Charles Hatfield made it rain 106 years ago in San Diego. The only problem was he couldn’t make it stop. A deep dive through the San Diego Historical Society archives courtesy of the OB Rag reveals the legend and facts surrounding this strange, and wet, episode of local history. And, as they said about Liberty Valance, when the legend becomes fact, print the legend.
Since the beginning of time, humans have sought to stage-direct our environment. The drama of history may have proceeded through act after act, but the trickster in the story has remained the same: the weather.
Over the centuries, our methods for trying to control the elements have gotten ever more sophisticated, and outlandish. We’ve tried to dance the rain down, blast precipitation from the skies, give the atmosphere an electrical wake-up shock, and seed the clouds with chemicals to bend them to our will.
The pseudo-science of what was later dubbed pluviculture, or man’s attempt to artificially bring about rain, began to develop more rapidly in the early 20th century. The men behind these schemes walked a tightrope between science and con artistry, many experimenting to improve their methods while also charging farmers and other desperate customers large sums of money for services that provided dubious results at best.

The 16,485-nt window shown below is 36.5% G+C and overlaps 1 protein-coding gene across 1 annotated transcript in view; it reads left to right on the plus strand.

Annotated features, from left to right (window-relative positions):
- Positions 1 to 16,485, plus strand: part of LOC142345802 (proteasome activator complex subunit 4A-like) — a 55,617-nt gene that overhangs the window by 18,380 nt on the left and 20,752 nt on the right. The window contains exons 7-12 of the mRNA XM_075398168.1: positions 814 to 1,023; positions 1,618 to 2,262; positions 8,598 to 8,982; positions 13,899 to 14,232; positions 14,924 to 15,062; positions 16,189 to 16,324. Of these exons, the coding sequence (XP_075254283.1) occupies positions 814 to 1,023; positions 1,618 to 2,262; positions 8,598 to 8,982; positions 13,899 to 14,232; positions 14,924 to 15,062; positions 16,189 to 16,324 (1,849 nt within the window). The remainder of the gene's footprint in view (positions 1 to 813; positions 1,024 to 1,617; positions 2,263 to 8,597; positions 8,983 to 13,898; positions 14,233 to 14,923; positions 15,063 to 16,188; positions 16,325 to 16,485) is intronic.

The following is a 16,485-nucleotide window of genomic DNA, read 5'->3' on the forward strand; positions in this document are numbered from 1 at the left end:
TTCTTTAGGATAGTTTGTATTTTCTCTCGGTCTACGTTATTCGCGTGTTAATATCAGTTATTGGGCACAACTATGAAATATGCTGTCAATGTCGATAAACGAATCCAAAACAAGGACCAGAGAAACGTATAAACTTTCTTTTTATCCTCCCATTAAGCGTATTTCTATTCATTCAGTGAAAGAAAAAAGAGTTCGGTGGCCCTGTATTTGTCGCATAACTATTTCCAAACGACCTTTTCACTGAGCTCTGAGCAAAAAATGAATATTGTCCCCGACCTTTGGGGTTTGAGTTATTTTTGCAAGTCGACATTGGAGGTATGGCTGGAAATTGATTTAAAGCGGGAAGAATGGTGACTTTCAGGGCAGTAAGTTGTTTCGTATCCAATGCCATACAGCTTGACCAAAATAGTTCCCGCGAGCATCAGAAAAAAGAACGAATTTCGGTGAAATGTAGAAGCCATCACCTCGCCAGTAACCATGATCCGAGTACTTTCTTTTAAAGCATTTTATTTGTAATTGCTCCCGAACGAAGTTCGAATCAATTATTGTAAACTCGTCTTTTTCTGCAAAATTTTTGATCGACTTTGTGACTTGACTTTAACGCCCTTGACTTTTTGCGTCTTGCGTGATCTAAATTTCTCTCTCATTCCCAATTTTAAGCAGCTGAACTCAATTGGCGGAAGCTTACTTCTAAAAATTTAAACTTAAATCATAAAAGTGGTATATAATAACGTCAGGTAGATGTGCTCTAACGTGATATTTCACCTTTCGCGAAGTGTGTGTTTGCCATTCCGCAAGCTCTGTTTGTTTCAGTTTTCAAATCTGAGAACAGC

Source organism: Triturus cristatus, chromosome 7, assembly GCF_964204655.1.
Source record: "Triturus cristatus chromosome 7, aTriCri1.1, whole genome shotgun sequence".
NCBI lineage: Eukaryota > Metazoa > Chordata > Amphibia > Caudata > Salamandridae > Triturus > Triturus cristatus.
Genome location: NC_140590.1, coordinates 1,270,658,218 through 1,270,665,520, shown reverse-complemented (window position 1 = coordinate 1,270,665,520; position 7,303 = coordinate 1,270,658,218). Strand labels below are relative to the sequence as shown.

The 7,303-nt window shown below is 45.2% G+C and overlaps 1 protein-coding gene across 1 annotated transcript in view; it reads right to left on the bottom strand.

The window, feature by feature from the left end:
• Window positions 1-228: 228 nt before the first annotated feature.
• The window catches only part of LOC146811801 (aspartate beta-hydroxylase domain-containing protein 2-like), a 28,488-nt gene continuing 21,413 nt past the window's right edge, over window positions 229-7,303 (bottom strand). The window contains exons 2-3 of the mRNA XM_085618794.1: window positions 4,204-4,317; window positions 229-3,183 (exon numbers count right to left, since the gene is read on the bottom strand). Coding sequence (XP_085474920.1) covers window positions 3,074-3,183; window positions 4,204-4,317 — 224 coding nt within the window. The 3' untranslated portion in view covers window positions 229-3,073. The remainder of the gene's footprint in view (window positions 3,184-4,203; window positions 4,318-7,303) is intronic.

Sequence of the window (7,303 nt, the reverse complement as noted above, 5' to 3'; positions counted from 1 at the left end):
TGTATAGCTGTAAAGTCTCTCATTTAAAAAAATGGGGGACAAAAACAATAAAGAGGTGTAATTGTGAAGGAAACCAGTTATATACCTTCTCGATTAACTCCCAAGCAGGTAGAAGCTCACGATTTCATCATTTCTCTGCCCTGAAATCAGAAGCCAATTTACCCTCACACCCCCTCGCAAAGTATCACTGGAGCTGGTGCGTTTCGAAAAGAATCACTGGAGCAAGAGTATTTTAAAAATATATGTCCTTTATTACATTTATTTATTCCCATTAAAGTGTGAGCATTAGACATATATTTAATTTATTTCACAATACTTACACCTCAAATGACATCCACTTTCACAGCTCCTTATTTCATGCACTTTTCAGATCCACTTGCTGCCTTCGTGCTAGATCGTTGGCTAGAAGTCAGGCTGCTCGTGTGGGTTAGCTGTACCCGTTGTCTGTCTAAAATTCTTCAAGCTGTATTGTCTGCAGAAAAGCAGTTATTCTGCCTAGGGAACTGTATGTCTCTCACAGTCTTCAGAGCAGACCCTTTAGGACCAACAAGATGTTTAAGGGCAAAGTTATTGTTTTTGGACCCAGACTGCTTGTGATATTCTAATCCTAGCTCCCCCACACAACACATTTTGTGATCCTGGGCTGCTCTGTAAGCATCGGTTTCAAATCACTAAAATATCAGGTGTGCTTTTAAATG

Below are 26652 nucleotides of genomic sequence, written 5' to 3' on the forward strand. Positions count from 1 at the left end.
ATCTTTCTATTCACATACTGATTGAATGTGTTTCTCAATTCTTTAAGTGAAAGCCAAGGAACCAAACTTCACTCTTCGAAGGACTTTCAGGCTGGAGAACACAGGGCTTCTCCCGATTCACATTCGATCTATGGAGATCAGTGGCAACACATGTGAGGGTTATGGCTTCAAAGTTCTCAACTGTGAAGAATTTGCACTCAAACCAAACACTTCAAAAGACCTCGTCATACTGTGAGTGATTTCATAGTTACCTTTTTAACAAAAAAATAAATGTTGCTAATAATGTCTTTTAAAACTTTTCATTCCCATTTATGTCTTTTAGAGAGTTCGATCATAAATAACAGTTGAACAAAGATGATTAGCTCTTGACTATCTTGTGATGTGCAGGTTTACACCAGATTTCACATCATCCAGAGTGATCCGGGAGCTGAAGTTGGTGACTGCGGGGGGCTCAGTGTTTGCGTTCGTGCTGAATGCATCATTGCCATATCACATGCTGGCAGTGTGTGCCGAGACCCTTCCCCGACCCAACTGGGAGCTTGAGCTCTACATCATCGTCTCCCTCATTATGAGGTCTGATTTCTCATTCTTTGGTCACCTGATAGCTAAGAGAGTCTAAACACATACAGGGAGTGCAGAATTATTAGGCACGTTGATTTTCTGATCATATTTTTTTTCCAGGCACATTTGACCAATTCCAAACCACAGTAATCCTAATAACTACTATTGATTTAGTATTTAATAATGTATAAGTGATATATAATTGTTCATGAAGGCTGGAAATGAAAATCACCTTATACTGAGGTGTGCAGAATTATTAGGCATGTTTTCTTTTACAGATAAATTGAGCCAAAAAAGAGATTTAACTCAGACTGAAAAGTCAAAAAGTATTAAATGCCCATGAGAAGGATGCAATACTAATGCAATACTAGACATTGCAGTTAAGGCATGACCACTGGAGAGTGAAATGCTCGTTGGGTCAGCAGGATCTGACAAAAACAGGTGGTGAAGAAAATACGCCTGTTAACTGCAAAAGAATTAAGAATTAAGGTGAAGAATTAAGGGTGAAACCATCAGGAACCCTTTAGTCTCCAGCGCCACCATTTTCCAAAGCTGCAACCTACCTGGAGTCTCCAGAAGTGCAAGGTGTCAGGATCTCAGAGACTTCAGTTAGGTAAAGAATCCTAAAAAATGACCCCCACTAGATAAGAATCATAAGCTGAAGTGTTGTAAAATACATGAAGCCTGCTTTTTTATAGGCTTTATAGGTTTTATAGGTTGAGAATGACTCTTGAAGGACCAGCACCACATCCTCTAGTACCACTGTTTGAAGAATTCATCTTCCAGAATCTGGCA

One of the most famous of these rainmakers—or “moisture accelerators,” as he preferred to be called—was Charles Hatfield. A proponent of the “smell-maker” school of weather control, Hatfield concocted a secret and proprietary blend of 23 chemicals that, for a small sum, he would release into the heavens from a high tower to bring down the rain.
“I do not make rain. That would be an absurd claim. I simply attract clouds, and they do the rest,” he explained.
His business boomed for over a decade until the end of 1915, when he received his biggest commission to date—a contract to provide rain to the thirsty city of San Diego. The problem was not that he failed to dispel the drought, rather that Hatfield was a little too successful.